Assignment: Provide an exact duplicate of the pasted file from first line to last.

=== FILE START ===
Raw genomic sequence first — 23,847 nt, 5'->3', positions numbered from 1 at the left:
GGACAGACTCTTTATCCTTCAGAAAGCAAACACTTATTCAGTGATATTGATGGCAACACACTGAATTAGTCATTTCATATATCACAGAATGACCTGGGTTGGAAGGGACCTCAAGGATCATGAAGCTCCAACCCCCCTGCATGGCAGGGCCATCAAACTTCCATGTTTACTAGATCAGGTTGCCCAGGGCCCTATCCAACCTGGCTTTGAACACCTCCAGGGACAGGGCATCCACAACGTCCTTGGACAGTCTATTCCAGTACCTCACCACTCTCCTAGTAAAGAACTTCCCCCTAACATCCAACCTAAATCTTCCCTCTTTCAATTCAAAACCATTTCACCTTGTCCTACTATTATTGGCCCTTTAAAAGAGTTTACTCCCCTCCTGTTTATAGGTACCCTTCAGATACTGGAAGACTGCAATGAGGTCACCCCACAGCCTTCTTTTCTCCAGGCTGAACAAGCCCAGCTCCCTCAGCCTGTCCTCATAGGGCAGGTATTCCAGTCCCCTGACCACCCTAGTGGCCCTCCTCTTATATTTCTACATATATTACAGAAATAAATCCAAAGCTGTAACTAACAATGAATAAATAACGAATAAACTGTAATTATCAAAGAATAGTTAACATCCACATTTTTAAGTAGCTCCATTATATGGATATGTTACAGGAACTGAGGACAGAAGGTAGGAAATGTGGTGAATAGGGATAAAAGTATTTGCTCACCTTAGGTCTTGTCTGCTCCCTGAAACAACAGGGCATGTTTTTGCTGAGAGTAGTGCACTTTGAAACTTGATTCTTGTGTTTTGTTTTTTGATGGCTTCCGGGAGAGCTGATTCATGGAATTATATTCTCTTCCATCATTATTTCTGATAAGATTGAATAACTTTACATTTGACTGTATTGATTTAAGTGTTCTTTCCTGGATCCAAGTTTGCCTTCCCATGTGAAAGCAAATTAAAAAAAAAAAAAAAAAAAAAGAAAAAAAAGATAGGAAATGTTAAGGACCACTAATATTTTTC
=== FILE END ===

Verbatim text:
Raw genomic sequence first — 23,847 nt, 5'->3', positions numbered from 1 at the left:
GGACAGACTCTTTATCCTTCAGAAAGCAAACACTTATTCAGTGATATTGATGGCAACACACTGAATTAGTCATTTCATATATCACAGAATGACCTGGGTTGGAAGGGACCTCAAGGATCATGAAGCTCCAACCCCCCTGCATGGCAGGGCCATCAAACTTCCATGTTTACTAGATCAGGTTGCCCAGGGCCCTATCCAACCTGGCTTTGAACACCTCCAGGGACAGGGCATCCACAACGTCCTTGGACAGTCTATTCCAGTACCTCACCACTCTCCTAGTAAAGAACTTCCCCCTAACATCCAACCTAAATCTTCCCTCTTTCAATTCAAAACCATTTCACCTTGTCCTACTATTATTGGCCCTTTAAAAGAGTTTACTCCCCTCCTGTTTATAGGTACCCTTCAGATACTGGAAGACTGCAATGAGGTCACCCCACAGCCTTCTTTTCTCCAGGCTGAACAAGCCCAGCTCCCTCAGCCTGTCCTCATAGGGCAGGTATTCCAGTCCCCTGACCACCCTAGTGGCCCTCCTCTTATATTTCTACATATATTACAGAAATAAATCCAAAGCTGTAACTAACAATGAATAAATAACGAATAAACTGTAATTATCAAAGAATAGTTAACATCCACATTTTTAAGTAGCTCCATTATATGGATATGTTACAGGAACTGAGGACAGAAGGTAGGAAATGTGGTGAATAGGGATAAAAGTATTTGCTCACCTTAGGTCTTGTCTGCTCCCTGAAACAACAGGGCATGTTTTTGCTGAGAGTAGTGCACTTTGAAACTTGATTCTTGTGTTTTGTTTTTTGATGGCTTCCGGGAGAGCTGATTCATGGAATTATATTCTCTTCCATCATTATTTCTGATAAGATTGAATAACTTTACATTTGACTGTATTGATTTAAGTGTTCTTTCCTGGATCCAAGTTTGCCTTCCCATGTGAAAGCAAATTAAAAAAAAAAAAAAAAAAAAAGAAAAAAAAGATAGGAAATGTTAAGGACCACTAATATTTTTC